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Sea Turtle Nesting Season Starts May 1!

Sea turtle nesting season runs May 1 through Oct. 31. Locally, nesting activity peaks in July and hatching activity peaks in August and September. Turtles are also present in local waterways year-round and can be seen foraging around seagrass beds, oyster reefs and nearshore reefs (natural and artificial).

Sea Turtle Life Cycle

Females who are ready to nest will emerge from the Gulf after sunset and seek out a suitable nesting location. She will dig a nest with her back flippers and lay up to 120 eggs. Once all her eggs are laid, she will bury the nest and carefully cover her tracks before making her way back into the Gulf. 

After about 60 days, the hatchlings will emerge all at once and race for the Gulf of Mexico. Predators like seagulls, ghost crabs and raccoon line up to try and grab hatchlings before they make it to the water. For the males, this will be the only time they will touch dry land. If they make it to the water, they will spend the rest of their lives at sea. 

Once safely in the Gulf, hatchlings will spend the next several days in a "swimming frenzy." This will get them away from dangerous nearshore waters and into open water. Here they will spend the next decade hiding and feeding in floating mats of algae and growing big enough to avoid most predators. 

Once about 10 years old, turtles will return to nearshore areas, where they will spend the rest of their lives migrating between nearshore foraging areas and offshore breeding grounds. When they reach sexual maturity (10-25+ years) females will return to the beaches they hatched from to lay their own eggs and begin the cycle all over again. 

a sea turtle nest on the beach at sunrise
a sea turtle hatchling swims in open water

Nesting Season Results

Check out our annual Marine Turtle Nesting Reports to the right for a full overview of recent nesting seasons. Or head on over to our Facebook page for the latest information and turtle news!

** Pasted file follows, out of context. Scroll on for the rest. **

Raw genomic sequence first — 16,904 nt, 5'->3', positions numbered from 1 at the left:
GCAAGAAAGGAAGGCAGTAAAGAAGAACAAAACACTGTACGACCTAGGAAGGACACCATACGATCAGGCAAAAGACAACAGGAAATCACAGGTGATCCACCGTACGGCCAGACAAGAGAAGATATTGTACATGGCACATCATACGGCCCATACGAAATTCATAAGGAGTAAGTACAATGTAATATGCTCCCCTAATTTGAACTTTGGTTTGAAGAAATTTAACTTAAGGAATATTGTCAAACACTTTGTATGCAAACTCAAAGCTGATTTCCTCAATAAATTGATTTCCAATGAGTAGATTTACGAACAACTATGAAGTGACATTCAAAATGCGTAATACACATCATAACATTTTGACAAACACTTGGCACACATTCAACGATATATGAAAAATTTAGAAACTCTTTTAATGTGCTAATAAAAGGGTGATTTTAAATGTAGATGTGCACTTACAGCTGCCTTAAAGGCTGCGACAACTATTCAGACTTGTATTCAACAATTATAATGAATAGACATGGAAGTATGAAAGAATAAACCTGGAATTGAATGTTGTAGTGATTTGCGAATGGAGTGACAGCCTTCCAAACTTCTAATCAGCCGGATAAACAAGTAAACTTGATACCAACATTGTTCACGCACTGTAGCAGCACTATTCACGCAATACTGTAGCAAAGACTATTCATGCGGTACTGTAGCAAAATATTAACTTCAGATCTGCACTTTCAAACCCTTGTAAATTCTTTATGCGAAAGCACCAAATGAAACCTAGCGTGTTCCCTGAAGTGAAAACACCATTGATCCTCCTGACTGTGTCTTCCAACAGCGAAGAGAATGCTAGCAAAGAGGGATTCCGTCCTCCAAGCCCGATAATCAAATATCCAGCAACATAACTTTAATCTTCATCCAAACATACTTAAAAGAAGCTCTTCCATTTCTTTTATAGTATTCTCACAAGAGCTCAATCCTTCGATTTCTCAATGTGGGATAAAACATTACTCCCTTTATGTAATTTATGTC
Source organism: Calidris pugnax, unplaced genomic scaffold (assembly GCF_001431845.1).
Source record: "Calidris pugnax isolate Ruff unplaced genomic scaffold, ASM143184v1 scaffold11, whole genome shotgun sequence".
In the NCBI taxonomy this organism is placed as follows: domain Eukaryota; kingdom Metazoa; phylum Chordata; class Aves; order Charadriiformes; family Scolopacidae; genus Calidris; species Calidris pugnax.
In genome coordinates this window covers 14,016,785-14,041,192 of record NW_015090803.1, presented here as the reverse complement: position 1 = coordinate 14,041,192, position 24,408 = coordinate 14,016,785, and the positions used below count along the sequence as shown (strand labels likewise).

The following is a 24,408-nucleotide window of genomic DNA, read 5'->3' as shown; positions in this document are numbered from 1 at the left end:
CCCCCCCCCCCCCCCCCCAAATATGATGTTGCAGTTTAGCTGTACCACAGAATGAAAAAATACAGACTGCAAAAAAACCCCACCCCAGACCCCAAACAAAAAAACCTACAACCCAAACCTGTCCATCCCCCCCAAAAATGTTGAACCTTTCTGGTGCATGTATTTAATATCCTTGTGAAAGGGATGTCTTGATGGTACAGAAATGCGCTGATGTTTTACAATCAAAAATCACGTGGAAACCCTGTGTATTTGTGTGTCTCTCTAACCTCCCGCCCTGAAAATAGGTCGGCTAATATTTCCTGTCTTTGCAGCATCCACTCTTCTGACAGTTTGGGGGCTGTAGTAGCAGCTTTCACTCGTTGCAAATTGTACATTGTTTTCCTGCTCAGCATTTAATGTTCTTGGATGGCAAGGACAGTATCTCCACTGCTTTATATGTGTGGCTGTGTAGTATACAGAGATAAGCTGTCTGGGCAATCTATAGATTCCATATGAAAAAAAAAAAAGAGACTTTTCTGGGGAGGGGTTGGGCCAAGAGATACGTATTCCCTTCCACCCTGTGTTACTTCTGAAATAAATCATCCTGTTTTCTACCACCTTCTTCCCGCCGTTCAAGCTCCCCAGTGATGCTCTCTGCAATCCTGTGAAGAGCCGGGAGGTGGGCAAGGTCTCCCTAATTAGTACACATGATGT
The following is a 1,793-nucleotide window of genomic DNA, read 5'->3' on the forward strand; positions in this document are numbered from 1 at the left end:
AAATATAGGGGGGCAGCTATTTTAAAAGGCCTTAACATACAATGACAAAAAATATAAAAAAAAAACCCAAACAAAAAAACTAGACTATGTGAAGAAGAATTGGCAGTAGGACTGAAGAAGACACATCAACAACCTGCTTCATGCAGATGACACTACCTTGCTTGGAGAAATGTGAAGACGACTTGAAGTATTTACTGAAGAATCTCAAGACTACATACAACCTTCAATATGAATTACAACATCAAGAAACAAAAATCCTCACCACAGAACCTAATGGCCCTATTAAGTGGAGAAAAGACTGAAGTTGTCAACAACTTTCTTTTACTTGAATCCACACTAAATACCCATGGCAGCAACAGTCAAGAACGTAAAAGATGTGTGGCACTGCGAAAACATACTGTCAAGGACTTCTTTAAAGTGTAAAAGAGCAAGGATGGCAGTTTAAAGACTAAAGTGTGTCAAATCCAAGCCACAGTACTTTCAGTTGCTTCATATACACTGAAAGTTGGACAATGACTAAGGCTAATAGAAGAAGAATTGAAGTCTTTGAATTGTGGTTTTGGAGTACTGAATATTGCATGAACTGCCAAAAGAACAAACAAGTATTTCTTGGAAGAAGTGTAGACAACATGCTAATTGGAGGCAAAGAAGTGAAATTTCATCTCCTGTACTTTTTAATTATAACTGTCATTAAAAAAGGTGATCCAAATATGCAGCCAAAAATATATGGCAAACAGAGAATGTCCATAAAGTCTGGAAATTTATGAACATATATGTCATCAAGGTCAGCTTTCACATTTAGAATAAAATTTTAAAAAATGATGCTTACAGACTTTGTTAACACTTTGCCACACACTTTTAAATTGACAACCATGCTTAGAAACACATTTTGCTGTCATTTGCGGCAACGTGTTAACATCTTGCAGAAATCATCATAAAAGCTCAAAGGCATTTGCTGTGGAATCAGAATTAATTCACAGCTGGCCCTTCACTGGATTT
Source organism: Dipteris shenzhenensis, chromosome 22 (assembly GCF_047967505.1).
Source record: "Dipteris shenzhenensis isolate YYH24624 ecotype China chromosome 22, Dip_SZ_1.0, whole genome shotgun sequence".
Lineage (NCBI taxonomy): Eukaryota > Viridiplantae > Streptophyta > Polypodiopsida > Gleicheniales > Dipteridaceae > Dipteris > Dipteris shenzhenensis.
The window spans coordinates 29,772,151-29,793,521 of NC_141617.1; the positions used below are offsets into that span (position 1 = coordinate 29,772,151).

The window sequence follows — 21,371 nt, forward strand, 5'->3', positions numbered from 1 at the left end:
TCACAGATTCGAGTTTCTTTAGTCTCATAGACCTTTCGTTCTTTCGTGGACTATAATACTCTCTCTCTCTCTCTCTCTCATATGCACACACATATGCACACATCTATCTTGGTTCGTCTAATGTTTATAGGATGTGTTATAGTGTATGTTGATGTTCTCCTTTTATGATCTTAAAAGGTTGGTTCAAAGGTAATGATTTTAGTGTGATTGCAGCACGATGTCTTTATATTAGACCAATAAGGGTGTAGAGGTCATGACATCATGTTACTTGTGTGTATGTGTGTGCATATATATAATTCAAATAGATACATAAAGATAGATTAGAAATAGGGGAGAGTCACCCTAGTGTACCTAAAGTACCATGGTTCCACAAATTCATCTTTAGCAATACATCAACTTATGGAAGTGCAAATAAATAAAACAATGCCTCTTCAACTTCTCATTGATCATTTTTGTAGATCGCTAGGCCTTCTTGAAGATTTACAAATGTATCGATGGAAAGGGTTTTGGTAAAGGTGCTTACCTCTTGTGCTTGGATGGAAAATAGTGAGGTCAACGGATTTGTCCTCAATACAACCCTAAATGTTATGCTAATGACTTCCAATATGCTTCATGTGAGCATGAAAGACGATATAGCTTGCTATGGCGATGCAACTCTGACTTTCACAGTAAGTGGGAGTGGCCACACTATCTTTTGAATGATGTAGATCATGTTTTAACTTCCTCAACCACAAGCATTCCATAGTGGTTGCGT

Species Profiles

Learn more about the four species of sea turtle that nest on Escambia County beaches.

Loggerhead crawling on beach

Loggerhead Sea Turtle (Caretta carretta)

  • Loggerheads are one of the larger marine turtles: adults can be up to 4 feet long and 350 lbs. 
  • They get their name from their powerful jaws, which they use to crack open the shells of their favorite prey: lobsters, crabs, snails and other hard-bodied animals. 
  • Loggerheads are the most common species on Escambia County beaches, accounting for over 90% of our nests. 

Juvenile Sea Turtle
Green Sea Turtle (Chelonia mydas)
  • Greens are also one of the larger marine turtles: adults can be up to 4 feet long and 350 lbs.
  • Greens are the only turtle that are strict vegetarians as adults; their diet is entirely made of seagrasses and algae. All that plant matter turns their fat green, which is where they get their name!
  • Greens are the second most common visitor to our beaches, with a few nests each year. Like most turtles, they can be found in tropical and subtropical waters world-wide. 

A leatherback sea turtle digs her nest
Leatherback Sea Turtle (Dermochelys coriacea)
  • Leatherbacks are the largest living sea turtle: adults average 6 feet long and up to 1000 lbs!
  • Leatherbacks also lack a hard shell. Like their name suggests their "shell" is a flexible, leathery membrane.
  • They're favorite prey is jellyfish and other soft-bodied organisms. Their mouths are lined with backwards-facing spikes to help hold onto soft, slippery prey. 

 Sea Turtle Fact

The temperature of the sand where the turtles nest determine the sex of the turtle: below 85 degrees the turtles are mostly male and above 85 degrees the turtles are mostly female.

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